DOT Desk: It is the beach holiday you have been waiting for. You have your swimming gear ready, and the waves crashing upon the Kolatoli beach in Cox’s Bazar are calling out, reports The Daily Star.
You run down the sand dunes only to find reddish-brown water rushing to greet you. Large foamy globs of brown scum swirl around your ankles, leaving a dirty stain on your clothes.That reddish-brown water stretches on ominously for several yards, and depending on the tide, comes in from the direction of Marine Drive.
These cesspools, made up of shrimp hatchery sewage, dot the length of the coast from Marine Drive up to Najirartek. Cox’s Bazar and its surrounding areas are home to about 40 shrimp hatcheries.
A shrimp hatchery is an aquaculture farm where shrimp fry are cultivated until adulthood.
Each day, the five tonne tanks in these hatcheries have to change their water, which consists of moulted exoskeletons, uneaten feed and excrement. One hatchery can have 30 or more active tanks where shrimp cultivation goes on, said hatchery owners. Some have up to a hundred five-tonne tanks each.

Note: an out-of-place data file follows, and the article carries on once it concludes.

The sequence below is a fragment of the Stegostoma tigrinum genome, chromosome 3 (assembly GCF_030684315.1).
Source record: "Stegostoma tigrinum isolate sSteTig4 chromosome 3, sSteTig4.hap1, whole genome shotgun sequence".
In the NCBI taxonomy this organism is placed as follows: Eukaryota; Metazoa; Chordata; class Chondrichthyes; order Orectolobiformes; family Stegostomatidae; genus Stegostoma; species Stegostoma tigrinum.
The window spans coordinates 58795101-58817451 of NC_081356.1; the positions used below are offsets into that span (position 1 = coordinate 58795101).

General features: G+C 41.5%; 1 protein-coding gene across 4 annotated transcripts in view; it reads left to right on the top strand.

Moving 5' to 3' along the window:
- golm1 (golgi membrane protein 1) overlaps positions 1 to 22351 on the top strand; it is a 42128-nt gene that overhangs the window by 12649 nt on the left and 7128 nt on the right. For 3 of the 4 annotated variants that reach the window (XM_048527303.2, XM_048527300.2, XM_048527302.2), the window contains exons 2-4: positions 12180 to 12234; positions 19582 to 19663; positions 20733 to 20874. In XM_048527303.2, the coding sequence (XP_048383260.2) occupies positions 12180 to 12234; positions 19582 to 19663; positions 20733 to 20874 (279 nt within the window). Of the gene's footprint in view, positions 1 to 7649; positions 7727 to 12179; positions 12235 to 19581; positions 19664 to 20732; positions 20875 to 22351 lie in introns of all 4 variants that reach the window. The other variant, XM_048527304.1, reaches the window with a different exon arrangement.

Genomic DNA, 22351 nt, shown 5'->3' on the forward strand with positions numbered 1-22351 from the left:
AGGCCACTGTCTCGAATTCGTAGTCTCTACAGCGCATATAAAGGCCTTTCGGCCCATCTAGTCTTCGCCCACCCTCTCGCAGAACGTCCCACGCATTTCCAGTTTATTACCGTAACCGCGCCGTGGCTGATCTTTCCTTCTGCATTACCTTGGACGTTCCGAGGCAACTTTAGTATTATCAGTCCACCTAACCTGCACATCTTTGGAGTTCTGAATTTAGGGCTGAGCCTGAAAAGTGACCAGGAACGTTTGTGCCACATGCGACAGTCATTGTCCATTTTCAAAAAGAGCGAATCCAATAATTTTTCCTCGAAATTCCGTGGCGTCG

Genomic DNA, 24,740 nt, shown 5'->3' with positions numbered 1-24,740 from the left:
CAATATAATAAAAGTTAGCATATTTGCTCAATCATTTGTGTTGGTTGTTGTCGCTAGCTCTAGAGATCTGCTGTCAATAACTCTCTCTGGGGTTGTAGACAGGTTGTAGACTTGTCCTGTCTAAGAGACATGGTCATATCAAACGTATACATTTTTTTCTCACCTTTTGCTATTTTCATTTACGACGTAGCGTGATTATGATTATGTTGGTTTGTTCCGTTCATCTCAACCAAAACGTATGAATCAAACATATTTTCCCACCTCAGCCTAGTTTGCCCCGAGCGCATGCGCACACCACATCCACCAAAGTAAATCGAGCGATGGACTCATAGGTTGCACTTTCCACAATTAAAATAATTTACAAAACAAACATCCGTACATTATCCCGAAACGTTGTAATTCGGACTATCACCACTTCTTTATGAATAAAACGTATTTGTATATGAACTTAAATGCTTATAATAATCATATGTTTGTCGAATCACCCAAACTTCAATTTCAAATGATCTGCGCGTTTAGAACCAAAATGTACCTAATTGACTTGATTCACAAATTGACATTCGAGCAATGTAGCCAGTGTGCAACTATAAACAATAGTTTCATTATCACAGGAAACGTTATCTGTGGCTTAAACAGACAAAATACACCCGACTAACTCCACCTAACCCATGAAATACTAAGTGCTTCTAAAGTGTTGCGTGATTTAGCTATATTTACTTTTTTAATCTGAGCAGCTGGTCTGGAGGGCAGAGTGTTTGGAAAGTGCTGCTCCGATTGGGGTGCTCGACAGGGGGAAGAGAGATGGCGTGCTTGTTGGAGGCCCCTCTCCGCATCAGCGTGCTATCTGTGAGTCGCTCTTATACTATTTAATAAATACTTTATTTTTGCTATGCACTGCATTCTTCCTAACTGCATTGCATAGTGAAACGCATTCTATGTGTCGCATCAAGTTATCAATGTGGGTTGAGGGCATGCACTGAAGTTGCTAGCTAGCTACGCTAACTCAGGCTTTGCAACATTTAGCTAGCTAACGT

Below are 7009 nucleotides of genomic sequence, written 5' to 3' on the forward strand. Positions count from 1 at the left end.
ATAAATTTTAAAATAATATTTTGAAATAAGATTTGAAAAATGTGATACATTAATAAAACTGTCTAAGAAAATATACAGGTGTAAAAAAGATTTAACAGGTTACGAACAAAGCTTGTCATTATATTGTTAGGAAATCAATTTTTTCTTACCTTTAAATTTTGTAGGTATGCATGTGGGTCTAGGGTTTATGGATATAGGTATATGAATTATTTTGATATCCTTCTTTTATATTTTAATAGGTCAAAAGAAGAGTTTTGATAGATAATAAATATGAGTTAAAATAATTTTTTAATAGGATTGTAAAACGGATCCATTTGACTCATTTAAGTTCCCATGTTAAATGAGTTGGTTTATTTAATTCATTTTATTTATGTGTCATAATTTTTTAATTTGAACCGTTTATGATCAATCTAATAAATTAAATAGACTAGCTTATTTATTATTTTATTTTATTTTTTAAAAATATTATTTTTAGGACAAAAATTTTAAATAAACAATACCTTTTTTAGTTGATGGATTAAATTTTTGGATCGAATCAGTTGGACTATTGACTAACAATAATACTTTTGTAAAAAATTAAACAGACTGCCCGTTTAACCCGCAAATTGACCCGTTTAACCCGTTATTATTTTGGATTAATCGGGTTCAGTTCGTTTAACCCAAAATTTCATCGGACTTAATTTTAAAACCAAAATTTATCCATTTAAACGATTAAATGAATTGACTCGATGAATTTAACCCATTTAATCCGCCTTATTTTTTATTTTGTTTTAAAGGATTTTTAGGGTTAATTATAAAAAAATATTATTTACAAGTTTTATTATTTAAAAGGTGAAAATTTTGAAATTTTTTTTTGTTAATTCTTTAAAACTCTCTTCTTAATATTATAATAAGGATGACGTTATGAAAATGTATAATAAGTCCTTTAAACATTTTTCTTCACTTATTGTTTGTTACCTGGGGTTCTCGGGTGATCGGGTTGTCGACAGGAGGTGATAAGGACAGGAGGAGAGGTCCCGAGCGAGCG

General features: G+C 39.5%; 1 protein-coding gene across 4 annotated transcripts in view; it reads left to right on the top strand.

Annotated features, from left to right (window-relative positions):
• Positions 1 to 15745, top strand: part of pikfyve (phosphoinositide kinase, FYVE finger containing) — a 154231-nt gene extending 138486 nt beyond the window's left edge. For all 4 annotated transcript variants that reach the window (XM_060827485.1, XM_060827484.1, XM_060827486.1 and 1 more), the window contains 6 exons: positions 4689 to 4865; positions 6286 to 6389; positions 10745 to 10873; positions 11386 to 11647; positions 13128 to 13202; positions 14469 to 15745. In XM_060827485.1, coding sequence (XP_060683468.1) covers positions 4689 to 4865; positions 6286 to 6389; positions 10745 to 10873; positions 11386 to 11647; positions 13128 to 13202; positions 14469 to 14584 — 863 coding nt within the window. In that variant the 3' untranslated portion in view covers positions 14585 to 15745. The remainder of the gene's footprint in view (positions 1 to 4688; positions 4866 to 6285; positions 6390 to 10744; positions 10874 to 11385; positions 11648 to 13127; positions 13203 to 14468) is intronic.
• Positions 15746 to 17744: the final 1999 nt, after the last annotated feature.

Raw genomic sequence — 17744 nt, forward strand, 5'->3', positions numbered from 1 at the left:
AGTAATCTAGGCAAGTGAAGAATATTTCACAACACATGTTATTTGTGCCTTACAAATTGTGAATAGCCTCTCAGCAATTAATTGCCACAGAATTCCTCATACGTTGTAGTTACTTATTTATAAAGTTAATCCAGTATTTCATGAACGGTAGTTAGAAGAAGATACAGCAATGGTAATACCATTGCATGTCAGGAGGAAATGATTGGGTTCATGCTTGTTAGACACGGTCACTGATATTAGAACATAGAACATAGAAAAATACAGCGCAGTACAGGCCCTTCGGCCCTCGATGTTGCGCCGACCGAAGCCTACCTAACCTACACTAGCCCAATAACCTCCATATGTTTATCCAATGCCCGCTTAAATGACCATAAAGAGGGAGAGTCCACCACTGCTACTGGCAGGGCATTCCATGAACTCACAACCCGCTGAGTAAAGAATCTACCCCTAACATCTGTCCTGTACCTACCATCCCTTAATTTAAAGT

Asheq Ullah Rafiq, a parliamentarian and president of the Shrimp Hatchery Association of Bangladesh, said, “All hatcheries have pipes to the sea. They draw in water during high tide and release effluent during low-tide.
“There is nothing of a chemical nature in this effluent. All of this is biological waste”.